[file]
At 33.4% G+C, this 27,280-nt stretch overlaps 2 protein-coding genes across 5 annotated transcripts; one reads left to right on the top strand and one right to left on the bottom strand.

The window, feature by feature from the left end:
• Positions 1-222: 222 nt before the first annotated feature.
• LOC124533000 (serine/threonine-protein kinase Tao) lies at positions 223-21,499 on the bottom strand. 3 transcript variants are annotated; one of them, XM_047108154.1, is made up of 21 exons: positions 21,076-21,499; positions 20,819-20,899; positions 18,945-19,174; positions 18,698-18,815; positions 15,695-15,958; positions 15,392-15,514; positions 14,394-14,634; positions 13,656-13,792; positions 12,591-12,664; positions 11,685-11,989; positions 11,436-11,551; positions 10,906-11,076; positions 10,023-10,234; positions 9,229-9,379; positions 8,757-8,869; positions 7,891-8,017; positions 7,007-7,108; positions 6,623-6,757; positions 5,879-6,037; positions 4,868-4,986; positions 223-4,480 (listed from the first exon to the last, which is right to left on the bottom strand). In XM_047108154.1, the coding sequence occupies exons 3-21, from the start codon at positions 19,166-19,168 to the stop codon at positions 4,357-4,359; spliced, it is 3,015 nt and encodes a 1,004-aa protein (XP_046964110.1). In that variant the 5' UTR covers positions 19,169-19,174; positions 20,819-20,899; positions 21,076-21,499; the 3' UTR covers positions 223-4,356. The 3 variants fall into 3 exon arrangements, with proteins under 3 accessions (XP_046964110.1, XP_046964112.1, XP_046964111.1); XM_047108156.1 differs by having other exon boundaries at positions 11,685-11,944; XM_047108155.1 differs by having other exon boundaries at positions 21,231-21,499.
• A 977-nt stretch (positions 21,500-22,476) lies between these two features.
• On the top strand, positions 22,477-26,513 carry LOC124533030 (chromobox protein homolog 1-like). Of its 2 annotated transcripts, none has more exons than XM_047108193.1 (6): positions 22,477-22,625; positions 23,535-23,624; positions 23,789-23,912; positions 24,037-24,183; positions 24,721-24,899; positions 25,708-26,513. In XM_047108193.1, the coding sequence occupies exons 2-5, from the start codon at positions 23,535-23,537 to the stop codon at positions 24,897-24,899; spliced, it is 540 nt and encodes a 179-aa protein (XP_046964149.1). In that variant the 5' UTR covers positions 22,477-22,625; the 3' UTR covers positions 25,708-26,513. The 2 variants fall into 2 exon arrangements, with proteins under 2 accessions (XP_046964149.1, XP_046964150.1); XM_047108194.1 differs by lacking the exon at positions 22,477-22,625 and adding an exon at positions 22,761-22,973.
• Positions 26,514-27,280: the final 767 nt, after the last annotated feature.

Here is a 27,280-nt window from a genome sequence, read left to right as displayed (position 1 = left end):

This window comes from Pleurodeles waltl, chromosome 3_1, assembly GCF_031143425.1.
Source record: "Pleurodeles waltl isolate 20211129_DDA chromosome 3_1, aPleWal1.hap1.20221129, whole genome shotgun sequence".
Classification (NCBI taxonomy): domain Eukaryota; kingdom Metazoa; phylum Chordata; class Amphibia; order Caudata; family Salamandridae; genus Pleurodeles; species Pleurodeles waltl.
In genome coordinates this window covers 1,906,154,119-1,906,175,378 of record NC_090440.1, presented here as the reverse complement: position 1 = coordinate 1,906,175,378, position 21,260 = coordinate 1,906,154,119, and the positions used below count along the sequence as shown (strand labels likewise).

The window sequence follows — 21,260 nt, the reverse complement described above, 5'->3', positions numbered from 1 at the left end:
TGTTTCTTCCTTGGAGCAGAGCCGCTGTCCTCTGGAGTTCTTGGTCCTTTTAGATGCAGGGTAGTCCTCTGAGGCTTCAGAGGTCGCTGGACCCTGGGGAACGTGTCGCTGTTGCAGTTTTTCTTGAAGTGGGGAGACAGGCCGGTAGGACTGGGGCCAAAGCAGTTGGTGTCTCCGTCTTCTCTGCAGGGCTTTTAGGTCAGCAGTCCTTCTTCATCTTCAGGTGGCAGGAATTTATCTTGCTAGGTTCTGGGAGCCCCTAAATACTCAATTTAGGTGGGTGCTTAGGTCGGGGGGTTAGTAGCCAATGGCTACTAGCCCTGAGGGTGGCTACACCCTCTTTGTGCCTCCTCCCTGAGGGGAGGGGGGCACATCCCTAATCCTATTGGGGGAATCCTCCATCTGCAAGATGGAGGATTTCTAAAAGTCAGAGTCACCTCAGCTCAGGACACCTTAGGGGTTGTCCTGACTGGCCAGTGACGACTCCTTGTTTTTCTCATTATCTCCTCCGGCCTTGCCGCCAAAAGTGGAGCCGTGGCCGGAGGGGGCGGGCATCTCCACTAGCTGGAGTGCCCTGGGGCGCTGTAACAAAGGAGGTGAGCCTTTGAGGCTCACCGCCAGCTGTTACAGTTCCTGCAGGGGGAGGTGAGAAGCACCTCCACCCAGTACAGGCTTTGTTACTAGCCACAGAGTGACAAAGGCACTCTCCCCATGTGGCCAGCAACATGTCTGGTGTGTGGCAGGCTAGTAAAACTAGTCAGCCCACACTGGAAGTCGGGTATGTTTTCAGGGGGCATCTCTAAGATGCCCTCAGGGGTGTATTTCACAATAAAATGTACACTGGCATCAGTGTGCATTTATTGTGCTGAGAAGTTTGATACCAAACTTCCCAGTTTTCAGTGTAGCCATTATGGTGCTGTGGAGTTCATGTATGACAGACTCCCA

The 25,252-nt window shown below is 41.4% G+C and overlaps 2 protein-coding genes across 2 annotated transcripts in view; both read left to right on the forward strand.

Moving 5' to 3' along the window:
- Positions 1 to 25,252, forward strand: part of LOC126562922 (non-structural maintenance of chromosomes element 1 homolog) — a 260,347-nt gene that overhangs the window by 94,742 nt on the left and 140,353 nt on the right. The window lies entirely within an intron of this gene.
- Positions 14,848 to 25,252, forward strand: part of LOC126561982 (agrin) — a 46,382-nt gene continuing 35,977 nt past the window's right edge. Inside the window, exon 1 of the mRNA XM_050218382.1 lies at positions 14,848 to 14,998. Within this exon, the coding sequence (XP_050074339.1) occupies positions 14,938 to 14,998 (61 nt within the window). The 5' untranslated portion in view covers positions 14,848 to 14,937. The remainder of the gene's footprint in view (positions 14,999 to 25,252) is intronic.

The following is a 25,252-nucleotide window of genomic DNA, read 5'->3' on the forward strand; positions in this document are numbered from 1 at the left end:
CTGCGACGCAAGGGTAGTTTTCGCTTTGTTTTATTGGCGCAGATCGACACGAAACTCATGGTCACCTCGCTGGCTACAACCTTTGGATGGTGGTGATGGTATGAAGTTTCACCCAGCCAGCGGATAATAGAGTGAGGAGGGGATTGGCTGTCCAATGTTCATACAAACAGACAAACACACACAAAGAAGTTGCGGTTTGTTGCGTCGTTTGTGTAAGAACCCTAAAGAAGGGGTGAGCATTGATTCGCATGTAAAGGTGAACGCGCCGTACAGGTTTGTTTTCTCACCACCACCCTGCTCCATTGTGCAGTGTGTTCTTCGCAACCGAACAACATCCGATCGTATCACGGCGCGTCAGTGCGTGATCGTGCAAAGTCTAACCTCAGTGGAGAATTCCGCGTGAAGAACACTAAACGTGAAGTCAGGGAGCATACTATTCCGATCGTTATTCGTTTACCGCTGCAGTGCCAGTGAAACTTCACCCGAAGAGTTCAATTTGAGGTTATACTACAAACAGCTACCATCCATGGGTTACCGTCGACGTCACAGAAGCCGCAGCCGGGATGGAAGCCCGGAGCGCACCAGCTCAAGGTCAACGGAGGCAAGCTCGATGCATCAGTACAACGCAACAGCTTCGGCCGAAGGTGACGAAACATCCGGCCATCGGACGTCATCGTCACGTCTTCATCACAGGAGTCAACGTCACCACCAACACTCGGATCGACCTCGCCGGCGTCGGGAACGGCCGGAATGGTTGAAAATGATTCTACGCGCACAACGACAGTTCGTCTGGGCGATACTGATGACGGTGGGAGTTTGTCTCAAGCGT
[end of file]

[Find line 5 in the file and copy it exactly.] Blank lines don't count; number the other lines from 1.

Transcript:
• A 977-nt stretch (positions 21,500-22,476) lies between these two features.